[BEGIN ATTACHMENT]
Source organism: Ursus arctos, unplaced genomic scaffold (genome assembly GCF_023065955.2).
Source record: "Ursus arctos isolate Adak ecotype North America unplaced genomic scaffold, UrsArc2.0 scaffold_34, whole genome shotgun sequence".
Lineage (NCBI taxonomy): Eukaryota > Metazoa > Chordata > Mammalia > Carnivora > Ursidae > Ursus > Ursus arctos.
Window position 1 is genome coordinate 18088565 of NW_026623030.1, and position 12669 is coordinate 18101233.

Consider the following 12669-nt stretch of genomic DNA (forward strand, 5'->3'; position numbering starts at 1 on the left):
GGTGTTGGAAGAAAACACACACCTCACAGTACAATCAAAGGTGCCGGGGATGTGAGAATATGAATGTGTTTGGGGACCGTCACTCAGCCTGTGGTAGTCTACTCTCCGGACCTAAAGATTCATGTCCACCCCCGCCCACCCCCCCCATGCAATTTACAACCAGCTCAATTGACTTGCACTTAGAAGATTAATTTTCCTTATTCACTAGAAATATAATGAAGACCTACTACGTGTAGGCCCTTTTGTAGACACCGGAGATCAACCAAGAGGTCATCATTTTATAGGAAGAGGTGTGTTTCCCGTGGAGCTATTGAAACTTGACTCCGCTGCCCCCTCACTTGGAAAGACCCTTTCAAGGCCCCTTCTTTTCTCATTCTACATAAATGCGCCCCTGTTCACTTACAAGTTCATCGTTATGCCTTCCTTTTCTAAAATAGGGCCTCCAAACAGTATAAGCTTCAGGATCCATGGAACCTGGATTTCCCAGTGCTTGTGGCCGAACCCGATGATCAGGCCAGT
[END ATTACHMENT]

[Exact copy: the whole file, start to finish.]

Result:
Source organism: Ursus arctos, unplaced genomic scaffold (genome assembly GCF_023065955.2).
Source record: "Ursus arctos isolate Adak ecotype North America unplaced genomic scaffold, UrsArc2.0 scaffold_34, whole genome shotgun sequence".
Lineage (NCBI taxonomy): Eukaryota > Metazoa > Chordata > Mammalia > Carnivora > Ursidae > Ursus > Ursus arctos.
Window position 1 is genome coordinate 18088565 of NW_026623030.1, and position 12669 is coordinate 18101233.

Consider the following 12669-nt stretch of genomic DNA (forward strand, 5'->3'; position numbering starts at 1 on the left):
GGTGTTGGAAGAAAACACACACCTCACAGTACAATCAAAGGTGCCGGGGATGTGAGAATATGAATGTGTTTGGGGACCGTCACTCAGCCTGTGGTAGTCTACTCTCCGGACCTAAAGATTCATGTCCACCCCCGCCCACCCCCCCCATGCAATTTACAACCAGCTCAATTGACTTGCACTTAGAAGATTAATTTTCCTTATTCACTAGAAATATAATGAAGACCTACTACGTGTAGGCCCTTTTGTAGACACCGGAGATCAACCAAGAGGTCATCATTTTATAGGAAGAGGTGTGTTTCCCGTGGAGCTATTGAAACTTGACTCCGCTGCCCCCTCACTTGGAAAGACCCTTTCAAGGCCCCTTCTTTTCTCATTCTACATAAATGCGCCCCTGTTCACTTACAAGTTCATCGTTATGCCTTCCTTTTCTAAAATAGGGCCTCCAAACAGTATAAGCTTCAGGATCCATGGAACCTGGATTTCCCAGTGCTTGTGGCCGAACCCGATGATCAGGCCAGT